The EU General Data Protection Regulation (GDPR) turned three on 25 May 2021. After twelve months of digital tools being rolled out on a massive scale due to Covid-19, this anniversary is shedding new light on the stakes connected to privacy and European digital sovereignty. For France’s National Commission on Informatics and Liberty (CNIL), it’s the perfect occasion to go back over what constitutes this regulatory framework, what it protects and what precisely is in so much demand.
The oil of the 21st century
First of all, what is “personal data”? It’s not like other data – it contains information that can identify a person, like their name, a number connected to them, or their digital fingerprint. It’s often said that personal data is the oil of the 21st century but comparing it to “seeds” seems more apt, as this kind of information is only made valuable when it’s used in certain ways.
A classic example is the footprint left online by internet users, which is gathered through cookies when users navigate online, or from connected objects. Having accurate knowledge of numerous details (such as the age, location, taste, purchasing behaviour, health condition, or even ideological beliefs) of potential consumers is extremely valuable for companies, as it allows them to segment their market better. In just a few years, personal data has become a strategic financial asset, one that’s particularly enticing for GAFAM, as shown by revenue from the first quarter of 2021 – $23.6bn net profit for Apple vs $11.2bn in the same period last year; $17.93bn (vs $6.8bn) for Alphabet, Google’s parent company; and $9.5bn (vs $4.9bn) for Facebook.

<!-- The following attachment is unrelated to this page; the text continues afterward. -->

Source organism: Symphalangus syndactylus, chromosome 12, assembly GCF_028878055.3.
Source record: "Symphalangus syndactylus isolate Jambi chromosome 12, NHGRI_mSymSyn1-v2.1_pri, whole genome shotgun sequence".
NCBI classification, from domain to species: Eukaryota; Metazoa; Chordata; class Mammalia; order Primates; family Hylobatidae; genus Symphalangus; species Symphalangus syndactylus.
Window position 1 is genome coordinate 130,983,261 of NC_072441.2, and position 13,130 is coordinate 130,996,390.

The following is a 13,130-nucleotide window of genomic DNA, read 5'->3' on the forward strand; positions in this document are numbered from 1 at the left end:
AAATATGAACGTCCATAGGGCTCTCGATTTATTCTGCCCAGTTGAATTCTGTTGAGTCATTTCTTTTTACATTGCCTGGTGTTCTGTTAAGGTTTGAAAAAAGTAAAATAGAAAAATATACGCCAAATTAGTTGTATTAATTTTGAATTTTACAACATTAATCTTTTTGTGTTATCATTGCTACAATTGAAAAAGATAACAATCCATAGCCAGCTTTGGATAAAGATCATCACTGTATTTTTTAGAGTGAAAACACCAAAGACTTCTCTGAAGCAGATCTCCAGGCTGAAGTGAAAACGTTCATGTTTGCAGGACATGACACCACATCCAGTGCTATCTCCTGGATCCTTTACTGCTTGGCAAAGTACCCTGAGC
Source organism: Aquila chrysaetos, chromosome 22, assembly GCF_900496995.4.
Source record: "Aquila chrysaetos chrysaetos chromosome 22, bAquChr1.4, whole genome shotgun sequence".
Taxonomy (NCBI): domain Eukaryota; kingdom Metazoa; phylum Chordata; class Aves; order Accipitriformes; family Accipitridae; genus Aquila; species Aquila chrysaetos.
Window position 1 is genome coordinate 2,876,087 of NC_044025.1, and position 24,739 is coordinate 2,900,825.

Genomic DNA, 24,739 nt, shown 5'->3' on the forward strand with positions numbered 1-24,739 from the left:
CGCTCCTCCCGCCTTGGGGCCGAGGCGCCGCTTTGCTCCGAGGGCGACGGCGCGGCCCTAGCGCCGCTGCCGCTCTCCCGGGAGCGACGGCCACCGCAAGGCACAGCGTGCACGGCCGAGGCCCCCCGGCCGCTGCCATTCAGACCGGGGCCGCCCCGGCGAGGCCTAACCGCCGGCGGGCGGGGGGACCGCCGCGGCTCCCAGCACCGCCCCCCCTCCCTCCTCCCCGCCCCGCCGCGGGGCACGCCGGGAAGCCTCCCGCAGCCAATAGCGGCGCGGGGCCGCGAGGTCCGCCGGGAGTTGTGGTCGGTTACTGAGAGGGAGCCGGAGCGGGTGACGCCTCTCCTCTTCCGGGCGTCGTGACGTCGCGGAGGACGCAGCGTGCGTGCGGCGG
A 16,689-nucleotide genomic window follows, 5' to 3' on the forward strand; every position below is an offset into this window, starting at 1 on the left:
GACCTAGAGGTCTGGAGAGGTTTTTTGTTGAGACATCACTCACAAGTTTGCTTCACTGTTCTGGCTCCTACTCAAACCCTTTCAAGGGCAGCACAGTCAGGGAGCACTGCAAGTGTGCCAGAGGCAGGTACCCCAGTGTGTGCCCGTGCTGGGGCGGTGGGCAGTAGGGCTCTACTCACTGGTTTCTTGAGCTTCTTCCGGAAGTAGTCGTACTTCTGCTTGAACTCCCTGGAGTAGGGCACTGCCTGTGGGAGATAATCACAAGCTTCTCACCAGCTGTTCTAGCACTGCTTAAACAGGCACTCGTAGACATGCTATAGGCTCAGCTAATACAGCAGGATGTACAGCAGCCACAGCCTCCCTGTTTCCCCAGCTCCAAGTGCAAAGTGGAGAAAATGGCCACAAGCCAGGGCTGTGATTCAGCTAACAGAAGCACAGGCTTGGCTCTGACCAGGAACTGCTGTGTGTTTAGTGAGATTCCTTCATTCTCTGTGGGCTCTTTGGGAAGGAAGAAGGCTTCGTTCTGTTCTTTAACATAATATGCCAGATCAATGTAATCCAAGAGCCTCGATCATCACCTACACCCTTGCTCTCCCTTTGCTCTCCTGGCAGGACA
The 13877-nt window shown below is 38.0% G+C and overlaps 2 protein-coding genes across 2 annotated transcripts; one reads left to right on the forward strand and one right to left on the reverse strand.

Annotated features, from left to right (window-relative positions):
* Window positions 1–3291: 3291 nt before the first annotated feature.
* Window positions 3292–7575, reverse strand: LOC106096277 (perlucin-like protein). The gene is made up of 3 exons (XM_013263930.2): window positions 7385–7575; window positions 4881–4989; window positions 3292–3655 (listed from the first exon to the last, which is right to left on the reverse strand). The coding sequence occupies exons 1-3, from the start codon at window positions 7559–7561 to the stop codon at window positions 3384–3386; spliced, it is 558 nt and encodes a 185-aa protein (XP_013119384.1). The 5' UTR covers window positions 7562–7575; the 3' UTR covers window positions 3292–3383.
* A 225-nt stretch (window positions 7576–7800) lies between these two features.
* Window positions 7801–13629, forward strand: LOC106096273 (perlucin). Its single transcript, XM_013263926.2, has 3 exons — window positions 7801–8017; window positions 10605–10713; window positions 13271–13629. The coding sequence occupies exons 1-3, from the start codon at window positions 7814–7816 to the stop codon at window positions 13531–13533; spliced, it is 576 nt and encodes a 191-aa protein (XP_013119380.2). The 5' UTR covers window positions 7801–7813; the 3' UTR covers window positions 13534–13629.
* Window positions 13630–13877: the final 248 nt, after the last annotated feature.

A tool to improve public policy and crisis management
However, far from only serving commercial interests, personal data has also proven to be very useful for creating efficient public policy, especially during the pandemic. For example, since the Covid-19 vaccination campaign was launched, regional health agencies have had access to information to track its progress across France. Since January, the “Vaccin-Covid” information system (developed by France’s public healthcare body, “Assurance Maladie”) ensures that vaccines and stages of vaccination are traceable at a national level, from pre-vaccine consultation to injection.
Access to data is a real issue for the EU, which is aware of their dependency on foreign systems. They have made controlling this access a pillar of their digital sovereignty strategy. Several major events in 2020 stand out in this area – the Schrems II judgment, handed down by the Court of Justice of the European Union last July, which invalidated the Privacy Shield, under which data could be sent to the US; the commitment to transfer the Health Data Hub to a host that would prevent that sensitive data from potentially being exposed to access requests that are illegal under GDPR; and, finally, the Digital Governance Act, Digital Services Act, Digital Markets Act and, in the near future, the Data Act (legislative proposals spearheaded by Thierry Breton), which aim to update the legal foundation of the future European data economy.
Protecting data from cyber-crime